“It’s yeah, it’s an understatement, you know it’s. I’m sorry man I got magic and I got poetry at my fingertips most of the time and this includes naps." -Charlie Sheen
Specifically these lines from the Myles essay:
"But here’s the actual problem. If the poetry world celebrated its female stars at the true level of their productivity and influence poetry would wind up being a largely female world and the men would leave. Poetry would not seem to be the job for them. I think that’s the fear. Losing daddy again! Plus women always need to support, I mean actively support male work in order to dispense with the revolting suggestion that they are feminists."
I have realized for some time that many of the books I buy are written by men or boys. Why is that? I suppose didn’t want to seem like I’m a pussy myself. I suppose I wanted to be taken seriously as a poet – not a female poet. This is an ugly realization that I am proud to express. It should not be “revolting” to be a feminist.
I was also thinking a lot about this poem/blog post that Ariana Reines wrote on her blog after AWP – I can’t find it now so I can’t link to it. [Found it: click here.] Ariana is a totally fearless writer who I’m sure many of you love already. She was hungover on a bus (or at least that was the voice she was using in the poem/blog), and she discussed all kinds of amazing things, but one of them was how males have very little problem talking themselves up, especially at a place like a writer’s conference. “Here’s what I’ve done. Here’s where I published. Here. Look. Look at me! Acknowledge I exist.”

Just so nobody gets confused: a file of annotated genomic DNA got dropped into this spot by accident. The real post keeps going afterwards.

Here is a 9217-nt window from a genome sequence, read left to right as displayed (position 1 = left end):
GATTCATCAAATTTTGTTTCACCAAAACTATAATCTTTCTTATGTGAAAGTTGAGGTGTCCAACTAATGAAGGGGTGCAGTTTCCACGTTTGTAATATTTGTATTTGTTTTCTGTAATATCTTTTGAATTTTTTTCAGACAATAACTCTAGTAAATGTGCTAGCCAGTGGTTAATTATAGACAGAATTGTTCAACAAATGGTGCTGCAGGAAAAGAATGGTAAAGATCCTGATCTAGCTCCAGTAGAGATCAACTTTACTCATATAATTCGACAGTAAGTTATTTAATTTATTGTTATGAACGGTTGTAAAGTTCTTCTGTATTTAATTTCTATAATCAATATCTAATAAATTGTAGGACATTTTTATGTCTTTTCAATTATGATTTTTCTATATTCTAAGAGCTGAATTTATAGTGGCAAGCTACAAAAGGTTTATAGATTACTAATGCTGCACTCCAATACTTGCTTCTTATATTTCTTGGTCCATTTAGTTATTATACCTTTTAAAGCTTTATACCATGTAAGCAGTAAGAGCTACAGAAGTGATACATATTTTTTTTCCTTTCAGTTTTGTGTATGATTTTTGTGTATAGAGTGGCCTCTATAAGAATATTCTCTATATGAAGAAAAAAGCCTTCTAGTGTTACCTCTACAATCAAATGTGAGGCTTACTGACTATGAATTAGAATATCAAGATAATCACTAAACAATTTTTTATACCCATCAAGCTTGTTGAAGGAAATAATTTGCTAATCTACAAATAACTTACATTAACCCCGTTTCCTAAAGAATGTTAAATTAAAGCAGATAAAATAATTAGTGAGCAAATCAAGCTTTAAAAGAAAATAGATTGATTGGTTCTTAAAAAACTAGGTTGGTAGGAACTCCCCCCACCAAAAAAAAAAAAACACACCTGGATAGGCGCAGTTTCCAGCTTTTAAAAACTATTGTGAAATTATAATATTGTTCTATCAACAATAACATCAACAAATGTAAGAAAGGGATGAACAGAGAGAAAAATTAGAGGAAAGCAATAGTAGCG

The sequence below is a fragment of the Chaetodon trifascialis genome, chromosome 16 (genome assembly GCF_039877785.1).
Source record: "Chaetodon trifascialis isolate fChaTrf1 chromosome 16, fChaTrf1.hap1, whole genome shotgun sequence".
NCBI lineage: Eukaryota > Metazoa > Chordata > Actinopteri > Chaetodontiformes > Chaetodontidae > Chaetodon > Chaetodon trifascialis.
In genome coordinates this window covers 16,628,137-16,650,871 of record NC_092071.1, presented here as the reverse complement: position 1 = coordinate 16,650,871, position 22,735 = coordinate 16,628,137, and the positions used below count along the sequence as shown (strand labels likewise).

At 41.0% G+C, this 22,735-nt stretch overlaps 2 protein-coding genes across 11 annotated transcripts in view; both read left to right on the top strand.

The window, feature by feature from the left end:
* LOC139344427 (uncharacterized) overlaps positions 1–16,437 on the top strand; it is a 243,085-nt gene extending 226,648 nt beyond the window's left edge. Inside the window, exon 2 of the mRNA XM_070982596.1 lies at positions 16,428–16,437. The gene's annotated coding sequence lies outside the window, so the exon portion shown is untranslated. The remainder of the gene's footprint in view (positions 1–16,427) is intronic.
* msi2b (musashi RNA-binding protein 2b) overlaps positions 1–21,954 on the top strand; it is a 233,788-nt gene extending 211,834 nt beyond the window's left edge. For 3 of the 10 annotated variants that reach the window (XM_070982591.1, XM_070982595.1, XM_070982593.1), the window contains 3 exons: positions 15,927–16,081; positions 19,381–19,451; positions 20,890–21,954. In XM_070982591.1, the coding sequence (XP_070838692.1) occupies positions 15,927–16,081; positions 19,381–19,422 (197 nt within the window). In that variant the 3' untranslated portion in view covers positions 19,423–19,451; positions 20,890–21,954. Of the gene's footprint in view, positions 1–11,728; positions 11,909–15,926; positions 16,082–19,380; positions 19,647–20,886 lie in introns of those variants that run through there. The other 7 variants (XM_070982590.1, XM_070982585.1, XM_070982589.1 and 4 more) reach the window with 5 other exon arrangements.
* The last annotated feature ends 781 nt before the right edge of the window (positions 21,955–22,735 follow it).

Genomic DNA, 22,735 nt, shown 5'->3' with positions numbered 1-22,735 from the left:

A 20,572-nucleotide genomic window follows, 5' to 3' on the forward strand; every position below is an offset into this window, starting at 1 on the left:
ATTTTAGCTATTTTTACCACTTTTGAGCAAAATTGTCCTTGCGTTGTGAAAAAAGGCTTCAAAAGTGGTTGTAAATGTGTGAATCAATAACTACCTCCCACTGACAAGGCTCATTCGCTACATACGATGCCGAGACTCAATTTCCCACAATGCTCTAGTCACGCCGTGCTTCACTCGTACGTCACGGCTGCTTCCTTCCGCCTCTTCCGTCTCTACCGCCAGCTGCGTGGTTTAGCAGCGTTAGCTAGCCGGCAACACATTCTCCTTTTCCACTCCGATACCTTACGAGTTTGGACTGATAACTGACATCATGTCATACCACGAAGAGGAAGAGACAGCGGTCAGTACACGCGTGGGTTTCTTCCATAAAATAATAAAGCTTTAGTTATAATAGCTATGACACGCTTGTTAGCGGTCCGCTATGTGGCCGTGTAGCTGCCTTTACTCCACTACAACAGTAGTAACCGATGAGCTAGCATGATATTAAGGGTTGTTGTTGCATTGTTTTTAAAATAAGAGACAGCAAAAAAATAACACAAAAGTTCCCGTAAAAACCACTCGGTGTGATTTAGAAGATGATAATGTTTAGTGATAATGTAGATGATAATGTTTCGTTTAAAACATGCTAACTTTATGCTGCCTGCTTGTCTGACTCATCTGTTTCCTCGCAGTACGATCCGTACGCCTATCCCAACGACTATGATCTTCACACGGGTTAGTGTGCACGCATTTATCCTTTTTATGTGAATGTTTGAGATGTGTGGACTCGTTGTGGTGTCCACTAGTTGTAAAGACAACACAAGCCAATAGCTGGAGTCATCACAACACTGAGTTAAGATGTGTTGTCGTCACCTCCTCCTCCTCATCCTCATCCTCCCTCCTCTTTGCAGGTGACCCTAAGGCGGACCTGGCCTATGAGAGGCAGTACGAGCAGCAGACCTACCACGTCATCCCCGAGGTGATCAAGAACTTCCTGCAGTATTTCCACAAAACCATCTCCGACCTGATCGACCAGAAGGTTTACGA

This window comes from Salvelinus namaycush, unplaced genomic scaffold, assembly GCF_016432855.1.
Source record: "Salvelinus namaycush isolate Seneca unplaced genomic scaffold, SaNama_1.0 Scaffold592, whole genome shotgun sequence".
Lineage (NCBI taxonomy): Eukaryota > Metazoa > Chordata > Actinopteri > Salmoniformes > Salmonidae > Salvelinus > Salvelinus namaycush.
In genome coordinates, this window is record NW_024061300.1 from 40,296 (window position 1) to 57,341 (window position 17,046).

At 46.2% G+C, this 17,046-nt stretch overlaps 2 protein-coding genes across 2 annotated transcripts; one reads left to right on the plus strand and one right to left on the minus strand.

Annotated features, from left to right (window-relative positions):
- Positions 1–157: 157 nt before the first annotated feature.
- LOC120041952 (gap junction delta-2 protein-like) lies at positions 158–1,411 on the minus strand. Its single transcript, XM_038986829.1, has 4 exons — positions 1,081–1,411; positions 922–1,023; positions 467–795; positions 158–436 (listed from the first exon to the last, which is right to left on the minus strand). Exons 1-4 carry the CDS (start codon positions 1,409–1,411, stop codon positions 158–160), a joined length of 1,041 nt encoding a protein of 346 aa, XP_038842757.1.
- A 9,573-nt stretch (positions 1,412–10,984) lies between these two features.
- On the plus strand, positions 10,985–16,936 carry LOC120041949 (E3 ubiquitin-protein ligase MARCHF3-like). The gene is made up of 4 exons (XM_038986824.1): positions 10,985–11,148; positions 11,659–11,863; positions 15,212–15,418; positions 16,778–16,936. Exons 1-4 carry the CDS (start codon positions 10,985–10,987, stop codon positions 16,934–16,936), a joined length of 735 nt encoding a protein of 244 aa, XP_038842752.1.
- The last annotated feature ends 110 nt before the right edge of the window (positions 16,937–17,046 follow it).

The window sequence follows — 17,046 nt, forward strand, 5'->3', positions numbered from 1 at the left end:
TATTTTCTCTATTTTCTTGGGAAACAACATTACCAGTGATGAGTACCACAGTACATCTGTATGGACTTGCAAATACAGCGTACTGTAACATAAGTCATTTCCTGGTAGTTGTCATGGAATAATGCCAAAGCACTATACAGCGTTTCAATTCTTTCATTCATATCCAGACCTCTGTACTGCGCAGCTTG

At AWP, I was pretty much too shy to talk to anyone I didn’t know already, which is a huge shame because I’m a raconteur. What Ariana and Eileen have to say really touch me.
That giant spider is the female. That little spider is the male. Now I don’t think we will or can stop supporting all the male poets we love. But perhaps we can support each other—more. It’s not ugly to be a female poet.
Is the following ugly?: Three weeks ago I was PMSing REALLY BADLY and I lay in bed watching “The Kids Are All Right” on my laptop SOBBING. Total chick movie. Total Hollywood. My uterine lining was dying to shed. (Is that gross or is it just the truth?) Somewhere, some executive knew that that movie would appeal to intelligent women. Why should I be ashamed of my experience? Why should I keep that a secret? It’s the truth. It’s my wound. Hey look at it. I exist. Look at this! It’s not standing in the corner at a reading with three guys wearing outfits that are all the same talking about how cool we are.
The truth is, when I woke up this morning, I wanted to write a blog post for Best American Poetry about CHARLIE SHEEN AND JAMES FRANCO. Then I was tooling around the internet trying to gear up and have something hilarious to say, and all the sudden I’m reading Akilah Oliver poems and feeling differently. Here’s a woman who I didn’t know, but had heard of. And now she has died. She is no longer a member of the We Who Are Here Now. I don’t know the circumstances of her death. But look a woman of color who was also an exciting experimental poet has passed on. Take a moment.
What right do I have to the patriarchy and to the matriarchy to blog about two already-famous men? I mean I’m still going to blog about them, but why do I have to do it first? Why not think about women poets?